> it. Operational, mental-model, code, etc. Samza is already so heavy-weight
> as it is (ZK, YARN, Kafka). I agree with your statement that half the power
> of SQL comes from the DDL. What I'm trying to do is figure out what the MVP
> is. It would totally be useful to have a schema registry that defines
> partition keys, partition counts, schemas, etc. What I was suggesting is
> that we might be able to forego it initially, and try and implement the SQL
> in a future-proof way, such that adding it later isn't a big problem.
>
> Basically, I want to limit scope, so we could have something to show for
> ourselves fast, rather than trying to do everything up front.
>
> > I think the schema repository acts as the stand in for the database
> catalog or hcat. People who don't have that will have to give their schema
> with the query. I think that can be some kind of plugin to provide the
> schema so it is automatically inferred for the avro people and manually
> provided for others.
>
> I agree. If you have a schema repo, we can use it. If you don't, you can
> either 1) define the schema in your query or 2) you'll fail at runtime.
> That seems OK to me. The json model that Julian and Milinda mention also
> seems like a viable solution for those without a schema registry, though
> it's a bit of a pain. Basically, to get the best experience, you need a
> schema repo.
>
> But this still leaves us with the partition key/partition count discussion.
> It sounds like there's some consensus on the partition key being defined in
> SQL (CREATE TABLE foo PARTITION BY member_id AS SELECT ... or something).
>
> Is it fair to say that the last remaining point of my original comment is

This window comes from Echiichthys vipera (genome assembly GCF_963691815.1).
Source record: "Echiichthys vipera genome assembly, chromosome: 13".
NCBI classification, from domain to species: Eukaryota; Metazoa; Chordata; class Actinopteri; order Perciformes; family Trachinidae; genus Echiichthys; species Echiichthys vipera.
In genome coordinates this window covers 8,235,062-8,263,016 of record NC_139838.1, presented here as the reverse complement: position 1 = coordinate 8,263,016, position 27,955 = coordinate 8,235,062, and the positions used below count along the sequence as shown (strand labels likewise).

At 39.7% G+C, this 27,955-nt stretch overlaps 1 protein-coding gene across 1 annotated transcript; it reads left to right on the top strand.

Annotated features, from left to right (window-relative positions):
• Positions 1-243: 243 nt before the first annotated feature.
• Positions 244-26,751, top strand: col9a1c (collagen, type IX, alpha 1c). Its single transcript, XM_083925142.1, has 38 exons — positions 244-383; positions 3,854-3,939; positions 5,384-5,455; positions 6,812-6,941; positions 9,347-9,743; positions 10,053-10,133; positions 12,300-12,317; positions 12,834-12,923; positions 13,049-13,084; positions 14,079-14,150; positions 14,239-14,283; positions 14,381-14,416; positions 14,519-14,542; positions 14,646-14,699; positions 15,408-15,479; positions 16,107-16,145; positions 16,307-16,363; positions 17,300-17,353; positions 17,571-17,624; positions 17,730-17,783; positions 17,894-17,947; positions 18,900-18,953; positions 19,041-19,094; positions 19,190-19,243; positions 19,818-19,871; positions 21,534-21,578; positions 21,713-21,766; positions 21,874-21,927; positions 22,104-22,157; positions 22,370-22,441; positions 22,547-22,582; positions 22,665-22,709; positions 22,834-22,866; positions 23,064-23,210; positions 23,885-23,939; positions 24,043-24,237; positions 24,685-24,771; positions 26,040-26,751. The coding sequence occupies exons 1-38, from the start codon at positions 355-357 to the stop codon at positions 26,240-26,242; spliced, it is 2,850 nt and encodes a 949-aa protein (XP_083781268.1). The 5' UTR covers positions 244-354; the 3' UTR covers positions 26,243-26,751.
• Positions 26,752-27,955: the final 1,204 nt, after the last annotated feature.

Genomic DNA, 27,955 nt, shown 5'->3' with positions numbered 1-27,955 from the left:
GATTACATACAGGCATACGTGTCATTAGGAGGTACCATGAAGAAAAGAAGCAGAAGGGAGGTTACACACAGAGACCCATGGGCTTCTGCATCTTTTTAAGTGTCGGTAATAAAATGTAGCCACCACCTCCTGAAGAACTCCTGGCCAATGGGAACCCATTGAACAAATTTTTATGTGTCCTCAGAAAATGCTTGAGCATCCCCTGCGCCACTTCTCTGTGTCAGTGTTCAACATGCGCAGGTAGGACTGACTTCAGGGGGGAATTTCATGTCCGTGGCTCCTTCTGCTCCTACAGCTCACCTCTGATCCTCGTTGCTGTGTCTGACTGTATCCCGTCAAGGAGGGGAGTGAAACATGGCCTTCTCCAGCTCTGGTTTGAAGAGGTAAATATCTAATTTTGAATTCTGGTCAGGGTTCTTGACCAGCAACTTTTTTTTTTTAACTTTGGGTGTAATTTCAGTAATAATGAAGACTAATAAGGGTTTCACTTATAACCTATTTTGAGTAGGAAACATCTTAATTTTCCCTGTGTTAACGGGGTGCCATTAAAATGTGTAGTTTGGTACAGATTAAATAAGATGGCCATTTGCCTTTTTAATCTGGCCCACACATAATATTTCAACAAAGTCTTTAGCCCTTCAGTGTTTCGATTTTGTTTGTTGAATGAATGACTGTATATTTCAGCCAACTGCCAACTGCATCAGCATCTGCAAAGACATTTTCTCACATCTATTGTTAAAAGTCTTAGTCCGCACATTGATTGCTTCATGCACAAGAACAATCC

> on partition count being defined in the SQL or not? Personally, I tend to
> agree with Jay's comments, but I'm not picky about whether the partition
> count is defined directly in the query, or simply as a hint:
>
>   CREATE TABLE foo PARTITION BY member_id WITH 200 PARTITIONS SELECT ...
>
> Or:
>
>   -- partition_count=200
>   CREATE TABLE foo PARTITION BY member_id SELECT ...
>
> I'm mostly just concerned that we have no way to define this now, so it
> seems mandatory that we have *some* way of defining it (unless we expect
> users to manually run a create-topic command before executing every query).
>
> I guess I have two remaining questions, then:
>
> 1. What should we do about the partition count definition? (Jay's
> discussion)
> 2. We had been building the operator layer (Yi's stuff) to support
> heterogeneous schema types in a single stream. The schema discussion we've
> been having seems to suggest that we only want to support one schema per
> stream. Since Yi's stuff is more general, it could be made to work with
> just one schema per-stream, but I just wanted to call it out as a conscious
> decision. This seems as though it would prevent us from being able to
> select over streams that want a strong time-order amongst messages of
> different types (e.g. a change log from a DB shard that had more than on
> table in it).
>
> Cheers,
> Chris
>
> On Fri, Jan 30, 2015 at 3:50 PM, Jay Kreps <jay.kreps@gmail.com> wrote:
>
> > Chris,
> >
> > I think the schema repository acts as the stand in for the database
> catalog
> > or hcat. People who don't have that will have to give their schema with
> the
> > query. I think that can be some kind of plugin to provide the schema so
> it
> > is automatically inferred for the avro people and manually provided for